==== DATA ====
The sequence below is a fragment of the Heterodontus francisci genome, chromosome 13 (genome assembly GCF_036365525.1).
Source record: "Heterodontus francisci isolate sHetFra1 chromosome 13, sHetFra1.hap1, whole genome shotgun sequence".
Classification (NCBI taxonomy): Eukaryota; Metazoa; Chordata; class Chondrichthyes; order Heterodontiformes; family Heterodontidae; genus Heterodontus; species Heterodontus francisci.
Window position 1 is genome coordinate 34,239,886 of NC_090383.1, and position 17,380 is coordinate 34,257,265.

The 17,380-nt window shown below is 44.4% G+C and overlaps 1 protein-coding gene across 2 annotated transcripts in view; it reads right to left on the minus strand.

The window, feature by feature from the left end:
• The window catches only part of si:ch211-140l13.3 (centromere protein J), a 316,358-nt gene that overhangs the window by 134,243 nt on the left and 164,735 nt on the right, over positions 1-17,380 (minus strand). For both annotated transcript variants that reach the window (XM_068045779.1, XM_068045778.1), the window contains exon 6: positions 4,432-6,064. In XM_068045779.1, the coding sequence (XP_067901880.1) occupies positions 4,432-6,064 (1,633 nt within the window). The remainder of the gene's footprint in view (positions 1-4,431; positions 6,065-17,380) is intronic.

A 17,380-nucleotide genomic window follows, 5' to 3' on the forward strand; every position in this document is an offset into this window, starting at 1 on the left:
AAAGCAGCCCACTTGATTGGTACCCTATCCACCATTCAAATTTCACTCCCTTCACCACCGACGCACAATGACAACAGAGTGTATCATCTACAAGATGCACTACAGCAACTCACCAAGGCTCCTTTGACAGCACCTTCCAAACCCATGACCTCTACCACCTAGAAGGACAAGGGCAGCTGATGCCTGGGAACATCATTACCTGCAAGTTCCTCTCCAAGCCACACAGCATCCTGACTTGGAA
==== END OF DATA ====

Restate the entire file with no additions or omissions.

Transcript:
The sequence below is a fragment of the Heterodontus francisci genome, chromosome 13 (genome assembly GCF_036365525.1).
Source record: "Heterodontus francisci isolate sHetFra1 chromosome 13, sHetFra1.hap1, whole genome shotgun sequence".
Classification (NCBI taxonomy): Eukaryota; Metazoa; Chordata; class Chondrichthyes; order Heterodontiformes; family Heterodontidae; genus Heterodontus; species Heterodontus francisci.
Window position 1 is genome coordinate 34,239,886 of NC_090383.1, and position 17,380 is coordinate 34,257,265.

The 17,380-nt window shown below is 44.4% G+C and overlaps 1 protein-coding gene across 2 annotated transcripts in view; it reads right to left on the minus strand.

The window, feature by feature from the left end:
• The window catches only part of si:ch211-140l13.3 (centromere protein J), a 316,358-nt gene that overhangs the window by 134,243 nt on the left and 164,735 nt on the right, over positions 1-17,380 (minus strand). For both annotated transcript variants that reach the window (XM_068045779.1, XM_068045778.1), the window contains exon 6: positions 4,432-6,064. In XM_068045779.1, the coding sequence (XP_067901880.1) occupies positions 4,432-6,064 (1,633 nt within the window). The remainder of the gene's footprint in view (positions 1-4,431; positions 6,065-17,380) is intronic.

A 17,380-nucleotide genomic window follows, 5' to 3' on the forward strand; every position in this document is an offset into this window, starting at 1 on the left:
AAAGCAGCCCACTTGATTGGTACCCTATCCACCATTCAAATTTCACTCCCTTCACCACCGACGCACAATGACAACAGAGTGTATCATCTACAAGATGCACTACAGCAACTCACCAAGGCTCCTTTGACAGCACCTTCCAAACCCATGACCTCTACCACCTAGAAGGACAAGGGCAGCTGATGCCTGGGAACATCATTACCTGCAAGTTCCTCTCCAAGCCACACAGCATCCTGACTTGGAA